Stigma is not the automatic outcome of power differentials, but a distinctive moral inscription generated through cultural evaluations and governmental processes. Research on welfare recipients records how the unemployed displace stigma onto other welfare recipients, positioning other(ed) claimants as the 'real unemployed' or 'scroungers'. Theoretically we adapt Butler's analysis of the psychic processes whereby subjects are formed by disavowal of discourses which abjectify them. Arguably, this is functional for the governmentalising processes of generating jobseeking, with a latent function of reinforcing activation policies. Drawing on qualitative interviews, we trace how Irish individuals negotiate the stigma attributed to or foisted upon Welfare claimants, in welfare offices and informal social interactions and in job interviews - how they attempt to 'pass' as good JobSeekers and pass stigma on to others. Curiously, many welfare claimants suggest governmental interventions for distinguishing and discriminating between the deserving and undeserving adopting the stigmatising perspective.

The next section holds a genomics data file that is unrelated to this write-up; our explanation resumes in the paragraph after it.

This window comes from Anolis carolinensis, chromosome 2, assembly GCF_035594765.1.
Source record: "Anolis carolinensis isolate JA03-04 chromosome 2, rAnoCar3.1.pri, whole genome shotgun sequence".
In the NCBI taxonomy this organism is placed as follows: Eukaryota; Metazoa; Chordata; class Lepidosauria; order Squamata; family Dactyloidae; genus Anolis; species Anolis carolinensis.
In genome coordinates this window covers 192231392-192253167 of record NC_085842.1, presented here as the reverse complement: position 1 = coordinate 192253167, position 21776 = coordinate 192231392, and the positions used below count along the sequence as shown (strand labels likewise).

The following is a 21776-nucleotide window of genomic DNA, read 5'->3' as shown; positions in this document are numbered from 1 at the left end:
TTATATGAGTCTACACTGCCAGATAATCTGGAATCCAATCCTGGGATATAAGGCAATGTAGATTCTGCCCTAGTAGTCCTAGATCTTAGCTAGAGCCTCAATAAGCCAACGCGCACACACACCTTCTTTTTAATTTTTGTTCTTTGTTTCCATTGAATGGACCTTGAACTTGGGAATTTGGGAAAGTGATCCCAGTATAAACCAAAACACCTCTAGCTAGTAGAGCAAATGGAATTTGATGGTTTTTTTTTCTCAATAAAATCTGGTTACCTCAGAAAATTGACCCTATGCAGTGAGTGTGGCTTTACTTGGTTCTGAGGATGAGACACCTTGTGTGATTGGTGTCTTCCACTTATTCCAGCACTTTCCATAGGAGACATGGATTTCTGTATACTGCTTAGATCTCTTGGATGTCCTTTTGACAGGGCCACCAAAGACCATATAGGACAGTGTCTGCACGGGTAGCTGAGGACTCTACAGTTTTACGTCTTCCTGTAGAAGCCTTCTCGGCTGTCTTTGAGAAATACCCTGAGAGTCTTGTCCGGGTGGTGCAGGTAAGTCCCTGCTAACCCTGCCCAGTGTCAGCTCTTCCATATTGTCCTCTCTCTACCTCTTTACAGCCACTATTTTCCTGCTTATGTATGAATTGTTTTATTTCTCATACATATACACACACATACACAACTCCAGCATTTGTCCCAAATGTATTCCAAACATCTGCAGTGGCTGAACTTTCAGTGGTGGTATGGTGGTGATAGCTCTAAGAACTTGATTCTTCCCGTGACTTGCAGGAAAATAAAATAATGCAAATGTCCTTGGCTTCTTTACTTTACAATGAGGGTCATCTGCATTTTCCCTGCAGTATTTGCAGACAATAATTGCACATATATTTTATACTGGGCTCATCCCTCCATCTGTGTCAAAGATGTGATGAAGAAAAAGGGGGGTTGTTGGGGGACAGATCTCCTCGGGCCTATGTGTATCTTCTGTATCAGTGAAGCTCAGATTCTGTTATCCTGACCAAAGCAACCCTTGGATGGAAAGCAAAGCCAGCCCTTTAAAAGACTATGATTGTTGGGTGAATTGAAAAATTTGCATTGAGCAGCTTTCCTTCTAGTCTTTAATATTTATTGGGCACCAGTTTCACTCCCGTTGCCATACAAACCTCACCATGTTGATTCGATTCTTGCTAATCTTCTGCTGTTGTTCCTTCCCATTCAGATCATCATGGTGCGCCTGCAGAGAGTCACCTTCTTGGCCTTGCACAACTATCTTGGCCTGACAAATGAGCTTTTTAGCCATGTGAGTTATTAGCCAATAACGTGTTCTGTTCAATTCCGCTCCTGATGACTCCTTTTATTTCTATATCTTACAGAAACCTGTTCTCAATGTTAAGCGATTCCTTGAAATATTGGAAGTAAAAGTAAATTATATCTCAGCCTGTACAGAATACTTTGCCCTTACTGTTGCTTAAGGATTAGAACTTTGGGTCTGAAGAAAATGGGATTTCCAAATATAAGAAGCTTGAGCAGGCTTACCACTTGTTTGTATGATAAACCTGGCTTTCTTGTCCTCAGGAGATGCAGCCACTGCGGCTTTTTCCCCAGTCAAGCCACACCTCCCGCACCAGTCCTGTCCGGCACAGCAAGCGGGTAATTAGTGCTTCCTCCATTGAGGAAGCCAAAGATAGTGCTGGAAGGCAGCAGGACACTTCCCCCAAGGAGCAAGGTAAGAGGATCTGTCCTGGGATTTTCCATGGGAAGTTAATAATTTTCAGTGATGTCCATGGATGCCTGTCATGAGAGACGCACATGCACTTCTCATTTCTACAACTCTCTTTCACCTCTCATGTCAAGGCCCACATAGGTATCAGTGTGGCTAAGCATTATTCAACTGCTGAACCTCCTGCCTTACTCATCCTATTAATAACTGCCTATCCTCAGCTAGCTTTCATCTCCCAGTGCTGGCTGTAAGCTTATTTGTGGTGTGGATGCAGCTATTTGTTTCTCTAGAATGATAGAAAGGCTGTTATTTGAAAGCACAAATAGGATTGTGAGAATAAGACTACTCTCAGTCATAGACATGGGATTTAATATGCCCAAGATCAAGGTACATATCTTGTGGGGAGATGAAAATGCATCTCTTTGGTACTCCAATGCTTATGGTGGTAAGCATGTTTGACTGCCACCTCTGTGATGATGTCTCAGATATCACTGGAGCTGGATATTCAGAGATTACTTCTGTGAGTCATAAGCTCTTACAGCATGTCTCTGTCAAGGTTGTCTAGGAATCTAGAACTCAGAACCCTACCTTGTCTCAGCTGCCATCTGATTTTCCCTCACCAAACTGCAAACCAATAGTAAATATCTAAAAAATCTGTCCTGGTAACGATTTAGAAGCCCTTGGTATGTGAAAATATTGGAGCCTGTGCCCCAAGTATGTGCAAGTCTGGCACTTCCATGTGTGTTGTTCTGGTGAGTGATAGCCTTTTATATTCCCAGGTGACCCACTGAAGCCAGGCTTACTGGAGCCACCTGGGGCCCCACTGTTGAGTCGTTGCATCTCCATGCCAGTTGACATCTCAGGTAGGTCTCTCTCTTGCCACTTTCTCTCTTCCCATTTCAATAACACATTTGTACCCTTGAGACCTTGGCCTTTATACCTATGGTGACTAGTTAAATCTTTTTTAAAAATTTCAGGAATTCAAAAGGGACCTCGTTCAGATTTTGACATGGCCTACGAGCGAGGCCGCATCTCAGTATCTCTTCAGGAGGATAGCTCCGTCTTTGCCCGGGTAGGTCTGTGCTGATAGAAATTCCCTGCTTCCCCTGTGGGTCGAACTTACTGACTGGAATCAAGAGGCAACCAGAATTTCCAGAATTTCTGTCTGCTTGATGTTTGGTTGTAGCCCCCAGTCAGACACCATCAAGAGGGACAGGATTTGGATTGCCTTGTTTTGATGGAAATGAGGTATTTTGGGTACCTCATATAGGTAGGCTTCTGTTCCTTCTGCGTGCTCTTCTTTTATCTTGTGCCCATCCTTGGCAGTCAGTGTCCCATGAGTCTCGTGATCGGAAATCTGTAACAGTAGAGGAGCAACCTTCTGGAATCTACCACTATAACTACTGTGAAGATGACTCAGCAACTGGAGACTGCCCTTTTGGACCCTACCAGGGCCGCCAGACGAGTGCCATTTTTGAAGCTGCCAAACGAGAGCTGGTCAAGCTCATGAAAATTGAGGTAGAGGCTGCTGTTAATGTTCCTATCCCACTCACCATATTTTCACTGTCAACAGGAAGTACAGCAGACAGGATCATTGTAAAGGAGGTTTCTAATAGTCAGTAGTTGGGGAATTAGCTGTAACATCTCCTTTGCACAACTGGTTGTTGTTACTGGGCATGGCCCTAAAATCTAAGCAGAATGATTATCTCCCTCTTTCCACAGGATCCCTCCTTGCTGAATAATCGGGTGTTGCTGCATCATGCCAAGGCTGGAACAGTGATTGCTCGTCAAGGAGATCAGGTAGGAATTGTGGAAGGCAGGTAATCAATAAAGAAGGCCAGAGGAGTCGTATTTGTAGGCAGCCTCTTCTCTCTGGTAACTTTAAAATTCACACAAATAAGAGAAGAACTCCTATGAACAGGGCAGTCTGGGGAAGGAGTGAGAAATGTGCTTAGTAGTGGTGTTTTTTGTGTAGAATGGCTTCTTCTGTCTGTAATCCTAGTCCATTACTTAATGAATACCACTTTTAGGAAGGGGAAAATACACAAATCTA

|Journal||Social Policy and Society|
|Publication status||Accepted/In press - 2022|
- street level
- welfare claimants